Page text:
Thousands of students apply to various business schools around the world without really introspecting and assessing their strengths and weaknesses. Without proper clarity, the applicants try to gamble their way up and many times, the odds are not in their favour. In this light, if you are a B-school aspirant, it is important to assess your candidature carefully. This is because business schools take a look at various aspects while considering your candidature.
If you are considering the MBA programme at the Ivy League universities in the US, you will be considered a strong candidate if you have a GMAT score higher than 750, have worked with one of the target group of companies that recruit from the university for four to five years and you have an undergraduate degree from one of the top colleges in the country with a GPA higher than 3.6.
Additionally, the universities look at extracurricular activities like being a part of a sports team or any charity work you may have done. However, if you have everything from the list above, but still could not go to a top tier university or college, you need not lose heart as you can still work on your profile to maximise
your chances of getting into a good B-school.
For a strong profile
Here are some ways that you can follow to ensure that the university understands your profile:
Short-term and long-term aspirations: You have to project a great understanding of your short-term and long-term goals. Additionally, highlight what industry you would be getting into after completing the degree and the position you intend to work as (for example, a hedge fund manager). The research will need to be very comprehensive and you should even know the positions that the target recruiters hire for.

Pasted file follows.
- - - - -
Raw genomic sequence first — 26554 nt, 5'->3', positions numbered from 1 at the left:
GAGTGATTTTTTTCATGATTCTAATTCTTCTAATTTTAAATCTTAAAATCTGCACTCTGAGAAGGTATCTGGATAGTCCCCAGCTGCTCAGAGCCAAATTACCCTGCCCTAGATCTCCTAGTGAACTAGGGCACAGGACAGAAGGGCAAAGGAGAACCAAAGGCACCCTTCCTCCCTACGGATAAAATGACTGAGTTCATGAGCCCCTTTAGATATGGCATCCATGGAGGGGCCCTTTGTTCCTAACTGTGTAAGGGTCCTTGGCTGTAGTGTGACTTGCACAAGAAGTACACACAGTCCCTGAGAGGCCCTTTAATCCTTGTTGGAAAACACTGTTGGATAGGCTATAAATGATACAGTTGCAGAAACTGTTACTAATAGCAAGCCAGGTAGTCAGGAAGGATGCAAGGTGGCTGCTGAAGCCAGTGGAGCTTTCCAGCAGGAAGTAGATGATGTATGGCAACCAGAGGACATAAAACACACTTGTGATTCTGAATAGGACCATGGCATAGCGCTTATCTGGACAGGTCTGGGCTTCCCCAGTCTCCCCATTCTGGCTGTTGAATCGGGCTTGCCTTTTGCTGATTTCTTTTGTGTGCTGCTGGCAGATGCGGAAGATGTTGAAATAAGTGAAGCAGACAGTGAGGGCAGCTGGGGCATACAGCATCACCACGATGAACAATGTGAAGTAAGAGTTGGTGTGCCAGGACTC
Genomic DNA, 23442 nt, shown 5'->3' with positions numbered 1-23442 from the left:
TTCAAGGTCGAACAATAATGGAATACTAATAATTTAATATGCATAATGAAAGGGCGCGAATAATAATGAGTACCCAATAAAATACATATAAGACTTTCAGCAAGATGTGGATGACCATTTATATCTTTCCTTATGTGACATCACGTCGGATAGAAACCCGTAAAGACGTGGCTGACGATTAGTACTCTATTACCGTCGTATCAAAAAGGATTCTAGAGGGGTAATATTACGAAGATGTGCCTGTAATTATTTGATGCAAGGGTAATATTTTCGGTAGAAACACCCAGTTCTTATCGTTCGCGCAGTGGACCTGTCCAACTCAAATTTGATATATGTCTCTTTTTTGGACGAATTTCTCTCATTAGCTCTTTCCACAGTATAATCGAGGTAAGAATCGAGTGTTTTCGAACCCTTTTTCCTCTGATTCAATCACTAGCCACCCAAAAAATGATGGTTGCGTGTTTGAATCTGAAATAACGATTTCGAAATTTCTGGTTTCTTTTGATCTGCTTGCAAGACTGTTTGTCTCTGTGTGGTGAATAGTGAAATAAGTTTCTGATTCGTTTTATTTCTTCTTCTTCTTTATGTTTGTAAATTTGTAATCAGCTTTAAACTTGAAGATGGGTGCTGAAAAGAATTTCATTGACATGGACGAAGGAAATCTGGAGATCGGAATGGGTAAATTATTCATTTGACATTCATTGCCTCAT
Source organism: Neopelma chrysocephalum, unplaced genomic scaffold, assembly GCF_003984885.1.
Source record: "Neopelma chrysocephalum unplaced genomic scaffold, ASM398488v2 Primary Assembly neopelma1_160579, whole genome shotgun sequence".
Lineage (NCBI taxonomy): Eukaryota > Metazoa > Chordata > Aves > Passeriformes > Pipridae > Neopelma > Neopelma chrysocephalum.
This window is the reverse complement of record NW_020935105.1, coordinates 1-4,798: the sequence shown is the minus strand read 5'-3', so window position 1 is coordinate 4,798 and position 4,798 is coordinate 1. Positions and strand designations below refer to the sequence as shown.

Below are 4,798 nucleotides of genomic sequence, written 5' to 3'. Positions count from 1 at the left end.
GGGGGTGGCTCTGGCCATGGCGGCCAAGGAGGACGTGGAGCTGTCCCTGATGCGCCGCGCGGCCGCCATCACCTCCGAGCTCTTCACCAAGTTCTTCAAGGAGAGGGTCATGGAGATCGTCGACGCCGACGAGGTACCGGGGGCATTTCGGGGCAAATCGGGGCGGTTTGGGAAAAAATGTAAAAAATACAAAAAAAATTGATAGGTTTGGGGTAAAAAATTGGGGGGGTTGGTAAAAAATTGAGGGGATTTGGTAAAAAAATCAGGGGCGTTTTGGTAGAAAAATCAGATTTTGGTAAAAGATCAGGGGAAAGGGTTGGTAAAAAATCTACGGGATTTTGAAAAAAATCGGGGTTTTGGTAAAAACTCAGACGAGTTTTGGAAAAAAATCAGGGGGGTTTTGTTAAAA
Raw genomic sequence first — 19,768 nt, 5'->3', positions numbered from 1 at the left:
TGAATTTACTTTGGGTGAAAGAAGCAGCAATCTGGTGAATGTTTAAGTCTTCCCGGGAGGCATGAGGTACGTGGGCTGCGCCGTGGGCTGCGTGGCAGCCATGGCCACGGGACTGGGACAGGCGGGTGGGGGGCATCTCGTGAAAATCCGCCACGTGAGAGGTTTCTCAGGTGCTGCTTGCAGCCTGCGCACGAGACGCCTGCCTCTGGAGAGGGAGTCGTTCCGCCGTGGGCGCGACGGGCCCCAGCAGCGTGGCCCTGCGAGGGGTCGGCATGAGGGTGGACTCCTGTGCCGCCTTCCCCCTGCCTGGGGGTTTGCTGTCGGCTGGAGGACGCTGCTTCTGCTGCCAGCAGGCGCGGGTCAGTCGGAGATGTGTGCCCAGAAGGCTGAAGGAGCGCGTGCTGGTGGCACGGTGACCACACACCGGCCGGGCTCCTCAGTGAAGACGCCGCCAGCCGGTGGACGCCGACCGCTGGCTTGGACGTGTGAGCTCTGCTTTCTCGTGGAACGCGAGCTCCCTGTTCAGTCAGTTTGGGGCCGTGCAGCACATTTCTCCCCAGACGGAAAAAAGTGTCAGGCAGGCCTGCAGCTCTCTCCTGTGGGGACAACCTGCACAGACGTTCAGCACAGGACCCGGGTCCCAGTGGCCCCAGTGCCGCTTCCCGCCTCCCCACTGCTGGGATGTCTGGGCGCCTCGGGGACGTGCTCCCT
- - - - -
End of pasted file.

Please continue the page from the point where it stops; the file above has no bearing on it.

Expressing 'Why this programme?': You will have very strong reasons for joining that particular programme. Get to know more about the programme by talking to the students and the alumni. This will help you know how that school will help you in your future.
Make a class visit: It is ideal to make a class visit. Go to the websites of your target schools and identify the class visit schedules. Interview should not be the first time they should see you. Meet them way ahead of the cycle. Ask smart questions and take good notes. When you are building the 'Why this school?' essay, reflect on the experiences you had.
GMAT score: You need to have a GMAT score between 720 and 770. With a score of 720, an Ivy League admit is not impossible but gets really tough. While GMAT is only one of the factors that they take into consideration, you still have to satiate the demographic needs of the university.
If you are an applicant from a social services background and aspire to do something in the same area, they might consider you with a low GMAT score as well. You will also need to be aware of
the school's selection process when it comes to picking up the right demographic mix.
Extracurricular activities: Don't just state what extra-curricular activities you have participated in. The universities are more interested in the story behind your participation. They want to know why you participated in those activities and what you learnt from them.
Past experience matters: To make your application stronger, you should have also worked with one of the companies that hire from your target university. There are many companies that are on the top of recruiting charts. If you have been trained at one of the top companies, you have a better chance of getting into top schools.
Essays: Have a very candid expression while you write the essays. Remember that your essays should not be driven by complex vocabulary. It is more about telling a story of your life. It is more about why did you do what you did and what matters to you the most.
Along with these, you also need to have strong letters of recommendation. While it may not be easy to qualify for all of these parameters at one go, it is important to work towards it steadily.
(The author is founder, PythaGURUS Education, Gurugram)